ST. LOUIS - April is National Donate Life Month, and studies show that one organ and tissue donor can save up to eight lives.
NDLM features an entire month of local, regional and national activities to help encourage Americans to register as organ, eye and tissue donors and to celebrate those that have saved lives through the gift of donation.
Doctor Derek Byers a Washington University (lung) Pulmonologist at Barnes-Jewish Hospital discusses how can you get on a list to become a donor and the myths associated with organ donation.
The Washington University and Barnes-Jewish Transplant Center is one of the largest in the country. They perform hundreds of transplants each year; including heart, kidney, liver, lung and pancreas transplants.
For more information call 314-362-5365.
Common Organ Donation Myths
Myth 1: I signed the back of my driver`s license so I don`t need to tell anyone that I want to be an organ donor.
Telling your family, now, that you want to be an organ and tissue donor and enrolling, today, in the Organ and Tissue Donor Registry is the best way to ensure that your wishes are carried out.
Myth 2: I am too old or too sick to become an organ and tissue donor.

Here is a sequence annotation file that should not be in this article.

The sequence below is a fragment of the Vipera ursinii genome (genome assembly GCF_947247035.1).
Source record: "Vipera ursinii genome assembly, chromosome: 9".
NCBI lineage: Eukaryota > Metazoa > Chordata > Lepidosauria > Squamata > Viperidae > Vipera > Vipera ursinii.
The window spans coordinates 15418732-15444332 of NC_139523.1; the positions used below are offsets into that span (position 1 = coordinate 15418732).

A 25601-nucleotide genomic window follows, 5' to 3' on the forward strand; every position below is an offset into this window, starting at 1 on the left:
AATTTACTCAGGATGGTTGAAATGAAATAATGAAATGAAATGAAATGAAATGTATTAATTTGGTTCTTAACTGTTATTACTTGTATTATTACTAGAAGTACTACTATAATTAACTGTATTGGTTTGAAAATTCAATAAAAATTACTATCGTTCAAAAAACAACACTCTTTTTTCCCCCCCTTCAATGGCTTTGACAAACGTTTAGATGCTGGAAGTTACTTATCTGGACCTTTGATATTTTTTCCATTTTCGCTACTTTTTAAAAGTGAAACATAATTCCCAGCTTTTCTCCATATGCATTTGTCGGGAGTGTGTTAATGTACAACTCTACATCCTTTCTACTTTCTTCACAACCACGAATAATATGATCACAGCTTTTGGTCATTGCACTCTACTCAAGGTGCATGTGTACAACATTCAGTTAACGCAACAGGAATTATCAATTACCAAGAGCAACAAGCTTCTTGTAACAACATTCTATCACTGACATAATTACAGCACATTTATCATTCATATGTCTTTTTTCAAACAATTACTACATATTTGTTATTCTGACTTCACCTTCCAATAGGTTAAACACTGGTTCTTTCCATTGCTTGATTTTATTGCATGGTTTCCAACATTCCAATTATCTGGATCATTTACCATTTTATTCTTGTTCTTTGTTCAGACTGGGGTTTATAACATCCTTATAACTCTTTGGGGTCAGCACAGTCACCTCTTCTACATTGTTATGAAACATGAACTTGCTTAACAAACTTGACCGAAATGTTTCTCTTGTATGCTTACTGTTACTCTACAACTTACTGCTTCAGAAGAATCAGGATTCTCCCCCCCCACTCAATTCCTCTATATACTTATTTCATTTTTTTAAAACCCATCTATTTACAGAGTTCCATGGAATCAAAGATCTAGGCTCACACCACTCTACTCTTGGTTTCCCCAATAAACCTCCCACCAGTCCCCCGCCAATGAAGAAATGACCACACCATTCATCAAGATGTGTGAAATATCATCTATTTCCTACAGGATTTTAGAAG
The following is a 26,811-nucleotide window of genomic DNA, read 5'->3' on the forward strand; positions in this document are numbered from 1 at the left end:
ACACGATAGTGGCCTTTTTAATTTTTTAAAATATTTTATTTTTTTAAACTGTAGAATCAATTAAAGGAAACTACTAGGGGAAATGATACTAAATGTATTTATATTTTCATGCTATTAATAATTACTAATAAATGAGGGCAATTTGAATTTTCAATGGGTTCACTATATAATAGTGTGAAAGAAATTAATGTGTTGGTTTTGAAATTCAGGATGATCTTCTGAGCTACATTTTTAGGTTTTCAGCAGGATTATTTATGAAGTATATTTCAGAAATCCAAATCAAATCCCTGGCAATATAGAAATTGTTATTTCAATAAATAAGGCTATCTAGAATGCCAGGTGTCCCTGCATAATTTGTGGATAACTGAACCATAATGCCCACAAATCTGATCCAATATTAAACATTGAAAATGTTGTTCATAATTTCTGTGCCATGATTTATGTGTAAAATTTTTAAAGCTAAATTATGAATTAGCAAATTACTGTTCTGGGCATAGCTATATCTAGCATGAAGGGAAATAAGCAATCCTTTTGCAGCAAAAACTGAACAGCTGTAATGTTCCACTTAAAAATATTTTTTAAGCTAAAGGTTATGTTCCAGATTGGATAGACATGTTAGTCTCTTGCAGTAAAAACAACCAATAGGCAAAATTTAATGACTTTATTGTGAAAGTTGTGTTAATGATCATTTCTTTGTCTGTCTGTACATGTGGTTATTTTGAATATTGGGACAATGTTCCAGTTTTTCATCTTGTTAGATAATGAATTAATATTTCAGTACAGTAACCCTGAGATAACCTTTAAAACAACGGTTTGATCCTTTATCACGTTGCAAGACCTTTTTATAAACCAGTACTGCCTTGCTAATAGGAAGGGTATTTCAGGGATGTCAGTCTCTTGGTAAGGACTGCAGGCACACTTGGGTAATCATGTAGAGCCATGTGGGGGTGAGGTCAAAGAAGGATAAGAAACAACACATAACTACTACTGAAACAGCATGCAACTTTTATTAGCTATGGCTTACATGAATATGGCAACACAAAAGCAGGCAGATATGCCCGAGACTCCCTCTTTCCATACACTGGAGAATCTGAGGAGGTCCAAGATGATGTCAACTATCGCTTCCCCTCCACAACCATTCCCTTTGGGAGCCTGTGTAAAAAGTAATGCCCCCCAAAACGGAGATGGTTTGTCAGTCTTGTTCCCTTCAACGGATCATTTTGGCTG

- Anyone can be a potential organ and tissue donor regardless of age, race, demographics or medical history.
Myth 3: In an emergency, the doctors may not do everything to save me. My organs will be sold on the black market
- If you are sick or injured and admitted to the hospital, the number one priority is to save your life. Organ and tissue donation can only be considered after all life-saving options have been explored.
Myth 4: Only hearts, livers and kidneys can be transplanted.
- Needed organs include the heart, kidneys, pancreas, lungs, liver, and intestines. Tissue that can be donated includes the eyes, skin, bone, heart valves and tendons.
Myth 5: I`d like to donate one of my kidneys now, but no one in my family needs a kidney.
- Whether it`s a distant family member, friend or complete stranger you want to help, you can donate a kidney through certain transplant centers, including ours at Washington University and Barnes-Jewish Transplant Center. If you decide to become a living donor, you will undergo extensive questioning to ensure that you are aware of the risks. You will also undergo testing to determine if your kidneys are in good shape and whether you can live a healthy life with just one kidney.